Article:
CanningI have to be honest that I do not process my jars of plums in a water bath. Since the recipe contains sugar, vinegar, and a multi-step saturation process I hardly find it necessary. I simply fill the jars with plums and boiling hot syrup nearly to the brim, screw on the lids tight, and turn the jars upside down to seal, but if it makes you more comfortable to can them in a water bath instead, go right ahead!
- Warm up the plums and serve on ice cream
- Eat out of the jar
- Stone and add to different desserts
- Use in place of cherries
- Clafoutis, clafoutis, clafoutis,
Foraging and Cooking with Wild Plums
This is exciting; over the summer I harvested and made plum sauce from some wild plums growing along our driveway that looked too nice to pass on, but the sugar didn't remove the astringency, even though I left the skins and pits behind in a sieve. Here, it sounds like you're succeeding even with the skins left on! I also note that your ripeness criteria (at least color-wise, between this and previous posts) has shifted from the redder end of the spectrum towards the yellower. That would make harvesting easier, since (as you noted previously) the window of opportunity between a little red and starting to go soft is very brief. Tasting the raw plums last summer, I noted that the riper ones were sweeter, but it didn't really remove their inherit astringency. Sweet doesn't mitigate astringency as it does sourness. But I'm willing to believe that maybe the acidity of the vinegar will do the trick? I had written these plums off as "not worth it", but I'm happy to give this technique a whirl before I resign myself to giving up on Prunus americana.
Hey Carla. If you're referring to my minimalist plum sauce on this site (which should be a little sour and tart--I use it as a garnish to meat) don't give up on it. I worked with more P. americana this year than ever, and I feel like I really cracked the code on the tannins. The problem with them is that the tannins are very water soluble--so anytime we boil them, even if we pass them through the colander to remove skins and seeds, you still get tannin-soaked pulp.
I found either getting very ripe plums (you can freeze them to soften) and passing them through a squeez-o works, or getting ripe to semi-ripe plums, and then baking them to loosen the pulp, means there isn't any place for the tannins to transfer to, and they stay in the skin. Viola. My publisher doesn't want me to share too much info from my upcoming book, but, since I already have a couple plum recipes on here that could benefit from the method, I thought it would be helpful to share. Do try it next year. I'm going to have to go through and see where I can update that method in the site. They're such a bountiful fruit, it would be a shame to give up on them.
Re: ripeness, you have a little wiggle room here, but trying to candy plums that are too under-ripe will result in dried out plums that are tough. Plums that are too ripe may wind up a little softer, but are better than the alternative. When in doubt I'd try to use the ripest ones you can find, and the preliminary pouring over of boiling syrup is designed to be gentle on them here, as simmering them first was a little aggressive, and caused some of my very ripe ones to dissolve over time, leaving nothing but skin.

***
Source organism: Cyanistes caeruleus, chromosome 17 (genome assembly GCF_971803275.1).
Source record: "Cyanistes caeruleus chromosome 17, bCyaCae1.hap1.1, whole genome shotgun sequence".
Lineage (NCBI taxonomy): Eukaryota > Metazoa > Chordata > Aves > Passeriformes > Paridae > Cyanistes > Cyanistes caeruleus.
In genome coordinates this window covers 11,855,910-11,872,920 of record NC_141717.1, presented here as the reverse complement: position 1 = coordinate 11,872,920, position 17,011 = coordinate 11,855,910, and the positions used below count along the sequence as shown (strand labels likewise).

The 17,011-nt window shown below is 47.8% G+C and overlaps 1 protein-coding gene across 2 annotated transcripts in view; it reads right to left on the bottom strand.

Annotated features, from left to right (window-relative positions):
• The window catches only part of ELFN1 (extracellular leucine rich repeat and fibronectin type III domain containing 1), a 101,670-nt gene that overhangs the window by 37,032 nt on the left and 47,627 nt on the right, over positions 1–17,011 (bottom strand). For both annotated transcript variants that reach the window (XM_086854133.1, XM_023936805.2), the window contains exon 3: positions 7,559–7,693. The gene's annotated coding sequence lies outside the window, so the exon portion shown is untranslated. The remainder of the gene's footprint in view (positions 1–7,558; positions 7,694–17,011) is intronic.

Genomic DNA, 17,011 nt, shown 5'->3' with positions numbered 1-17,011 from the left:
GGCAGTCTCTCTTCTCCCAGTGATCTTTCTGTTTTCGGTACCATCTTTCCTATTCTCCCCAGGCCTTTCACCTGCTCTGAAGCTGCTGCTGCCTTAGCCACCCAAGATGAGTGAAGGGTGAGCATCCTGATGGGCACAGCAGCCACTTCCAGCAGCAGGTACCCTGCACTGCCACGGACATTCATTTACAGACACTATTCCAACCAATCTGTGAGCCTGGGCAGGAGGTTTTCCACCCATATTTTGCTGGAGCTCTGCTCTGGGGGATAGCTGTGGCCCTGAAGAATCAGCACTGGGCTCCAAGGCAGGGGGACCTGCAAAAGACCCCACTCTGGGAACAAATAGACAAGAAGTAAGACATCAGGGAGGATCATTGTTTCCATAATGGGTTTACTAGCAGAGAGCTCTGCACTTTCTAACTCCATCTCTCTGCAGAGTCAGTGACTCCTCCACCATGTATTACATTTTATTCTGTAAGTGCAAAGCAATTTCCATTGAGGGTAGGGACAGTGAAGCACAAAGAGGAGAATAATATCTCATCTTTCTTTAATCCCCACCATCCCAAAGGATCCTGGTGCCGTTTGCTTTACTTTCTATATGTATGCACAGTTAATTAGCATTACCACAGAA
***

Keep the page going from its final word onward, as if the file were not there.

So, now I'm totally confused. I get it that tannins are water soluble, and yes, simmering the plums extracts the tannins from the skins into the pulp where we don't want them. (Despite my whining about it, that sauce is good enough that I canned most of it, and following your recommendation, I use it with fatty meats like duck or pork chops where the astringency teams up with the sour note to cut the unctuousness.) But unless you were doing something like blanching them and then discarding the water (which is how the bitter is removed from the pith when candying orange peels), I can't understand how the astringency is mitigated in this method as nothing is discarded???
The skins are discarded--that's where the tannins are. The leftover mash makes good vinegar.
Triple-confused now. By "this method" in "I can’t understand how the astringency is mitigated in this method as nothing is discarded???" I mean the current recipe. The skins are still on the plums when you can them, AND when you serve them, right?
The vinegar and sugar work well, and as they sit for a bit, they mellow out. They become candied. Very ripe plums will have the softest skin, but slightly less ripe ones will still be tolerable. Make a batch and you'll see . True, it doesn't seem to make sense, but if you make some with nice ripe plums, you'll see. Come summer time, let me know if I can help you trouble shoot any of this.
Thanks, Alan; I will give it a shot the next time those loaded trees taunt me, and I'll report back here.